One thing’s for certain: I’m desperate to write a bit of fiction in the next few years. Desperate. And also to get out in the sun. And do something other than this.

Back to life…

I’m back home. Sad and happy simultaneously. I loved my writing retreat but by Thursday night I knew I had reached the end point of what I could achieve by the coast without going a bit insane. Not from loneliness, but from tiredness from constantly diving so deep into my literature and then getting annoyed upon finding my literature is all over the shop. Fuzzy structure annoys me and makes me tired.

I have one more week remaining to try and wrangle this thing into some sort of cohesion by Sunday week. After that, it goes to my supervisors for reading. After reading through my introduction, I’m pretty happy with it. I like my narrative chapters. I like my methods chapter, there’s not much more there needing doing. My conclusion is still a bit sucky, but I can probably clean it up in a day. So it’s still the literature and the discussion that needs a bit more work.

I’m trying to follow the instructions of my supervisors, who recommended removing more of the quotes and letting my voice be heard. While I totally understand this, I also get annoyed that I’m told at the same time to substantiate, substantiate, substantiate! Pat Thomson, who is clearly still reading the same blasted thesis she started a week ago, is getting SO annoyed by over explanation, excessive exposition and a shopping list of research studies. I know that it’s important to maintain active voice where possible, but when you are told to signpost for the reader, to not make grandiose statements, and to always make sure your statements are backed up by research, then it’s hard to find authorial voice when these directives are so prevalent. Goddam it.

 

And we’re off!

Met with supervisor yesterday. Mostly positive and very productive meeting – they always are, but then I go away and forget what was said because I’ve learned something interesting: I’m a linguistic learner through the read/write medium. I’m also a kinaesthetic learner. So if you TELL me stuff I won’t remember it. I need to write it down.

So, that’s been the problem with my meetings in the past: I’ve written stuff down but if someone speaks to me I just won’t take it in. DH gets a bit annoyed because I forget stuff. But he is an aural learner – he remembers whole conversations including inflections and raised eyebrows, and he is also a visual learner. He likes graphs and pictures. I like ’em too, but it’s fine if I don’t have them. In fact, sometimes they confuse me.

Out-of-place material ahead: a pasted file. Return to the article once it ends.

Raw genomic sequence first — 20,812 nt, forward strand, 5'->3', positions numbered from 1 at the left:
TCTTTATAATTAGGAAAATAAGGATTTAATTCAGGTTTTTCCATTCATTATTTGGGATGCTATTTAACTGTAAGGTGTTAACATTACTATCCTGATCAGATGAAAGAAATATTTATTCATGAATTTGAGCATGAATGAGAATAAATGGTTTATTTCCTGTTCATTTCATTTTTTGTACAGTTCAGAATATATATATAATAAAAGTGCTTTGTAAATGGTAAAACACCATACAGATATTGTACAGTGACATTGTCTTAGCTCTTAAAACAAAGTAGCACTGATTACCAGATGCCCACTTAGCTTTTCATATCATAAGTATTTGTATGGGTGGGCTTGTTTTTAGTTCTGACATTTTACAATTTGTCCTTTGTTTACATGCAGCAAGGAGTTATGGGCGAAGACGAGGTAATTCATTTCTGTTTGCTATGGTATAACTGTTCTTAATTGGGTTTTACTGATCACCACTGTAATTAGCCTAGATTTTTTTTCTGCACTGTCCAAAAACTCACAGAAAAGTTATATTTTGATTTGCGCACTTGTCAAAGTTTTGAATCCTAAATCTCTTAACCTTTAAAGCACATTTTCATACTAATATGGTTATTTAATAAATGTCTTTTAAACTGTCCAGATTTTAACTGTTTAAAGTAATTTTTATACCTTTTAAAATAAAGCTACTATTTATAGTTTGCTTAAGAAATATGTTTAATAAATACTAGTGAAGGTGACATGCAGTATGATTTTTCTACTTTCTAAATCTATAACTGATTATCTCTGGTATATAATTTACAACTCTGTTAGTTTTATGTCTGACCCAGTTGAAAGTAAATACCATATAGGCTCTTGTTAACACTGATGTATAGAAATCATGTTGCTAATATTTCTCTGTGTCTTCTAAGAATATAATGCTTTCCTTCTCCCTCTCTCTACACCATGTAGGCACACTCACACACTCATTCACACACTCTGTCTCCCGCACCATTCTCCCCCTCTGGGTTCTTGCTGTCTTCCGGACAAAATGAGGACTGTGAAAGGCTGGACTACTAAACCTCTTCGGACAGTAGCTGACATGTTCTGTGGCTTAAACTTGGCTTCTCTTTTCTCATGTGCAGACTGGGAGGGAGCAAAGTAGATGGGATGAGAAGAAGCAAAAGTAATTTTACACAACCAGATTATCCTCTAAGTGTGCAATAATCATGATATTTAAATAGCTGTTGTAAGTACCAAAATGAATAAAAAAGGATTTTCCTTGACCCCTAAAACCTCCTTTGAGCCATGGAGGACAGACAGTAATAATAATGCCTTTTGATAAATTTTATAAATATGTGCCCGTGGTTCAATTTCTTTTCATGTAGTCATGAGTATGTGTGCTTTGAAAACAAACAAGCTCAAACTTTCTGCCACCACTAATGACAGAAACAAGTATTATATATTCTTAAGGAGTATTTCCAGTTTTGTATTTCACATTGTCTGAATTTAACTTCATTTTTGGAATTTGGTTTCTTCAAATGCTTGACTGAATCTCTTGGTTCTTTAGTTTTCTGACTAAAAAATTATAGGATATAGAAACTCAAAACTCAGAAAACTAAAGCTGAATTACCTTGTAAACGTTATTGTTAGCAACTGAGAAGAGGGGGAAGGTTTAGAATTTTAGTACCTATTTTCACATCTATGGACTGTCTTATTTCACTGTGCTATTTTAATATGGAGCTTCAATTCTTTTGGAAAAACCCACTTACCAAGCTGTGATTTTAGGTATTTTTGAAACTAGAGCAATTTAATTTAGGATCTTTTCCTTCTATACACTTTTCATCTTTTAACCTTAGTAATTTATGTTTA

So there you go. Now I know why I forget spoken instructions. I took this interesting quiz yesterday and did it again today: http://www.vark-learn.com/english/page.asp?p=questionnaire

Each time I took the test I come up with some slightly different results but the general thrust is the same: in learning styles I’m read/write and kinaesthetic.

So that’s why I need to write. I learn through writing and doing.

And now, if you’ll excuse me, I have to reshape/ rewrite my thesis. GAH.

I love my husband

I really, really do. I’ve had this ongoing minor illness – nothing to really complain about except I feel a bit tired and woozy and have low energy. DH took me away on a writing retreat so that I didn’t have to think about the house or money or being busy, and I was simply there to write!

And write I did. Now I think my Methods chapter is nearly ready. I spent more time on my literature review – such as it is – and just now I sent off nearly my entire thesis to my supervisor for the dreaded OMG discussion on Thursday.

I’m tired and want to stop this now, but I’m a bit off because my literature review is so hideous. Gah. I’m taking about 5 weeks off my private students in June so that I can finish this thing, which will be very bad for the pocket but good for my brain.

Anyhoo, my husband has been feeding me all day and now we’re about to entertain guests so I’d better have a shower and clean up the house before they arrive.

I love my husband. I do, I do.

Wayne Bowman, tacit knowing and the joy of discovery

Today I found Wayne Bowman’s thesis exploring Michael Polanyi’s theory of tacit knowledge. Completed in 1980, Bowman asks “what implications does Polanyi’s theory of tacit knowledge bear for music instruction?” and “how may the recognition of tacit knowing serve to substantiate the educational import of musical experience?”

Well. I wish I had read this earlier. As I stumbled – literally – over this thesis (the snowball effect took me from Burwell-Polanyi-tacit knowing in music-Reese-Bowman KAPOW) I began to cry because not only is Wayne Bowman a wonderful writer and philosopher whom I greatly admire but he articulated in his introduction precisely that which I have thought in the years I have been doing my PhD. That by concentrating on the concrete, tangible and quantifiable aspects of music instruction we miss out on the ineffable, joyful, awe inspiring roots of meaningful learning that I believe is central to teaching music. And it is this which I am trying to unpack.

Does this mean that at heart I am a philosopher? Perhaps. Not a very good one, because I can’t argue my position out loud. I’m terrible at it. I’m better at writing what I think. I get terribly tied into knots and there are plenty of much better thinkers out there who seem to be able to untangle the vagaries of philosophical thought much better than I can.

At any rate, I’ve read some of Bowman’s work before and he has moved on somewhat since these early days so I hadn’t made the connection. Oh, boy.

I’m back in the joy of discovery mode. (Now, how to weave this into my literature review… gah!)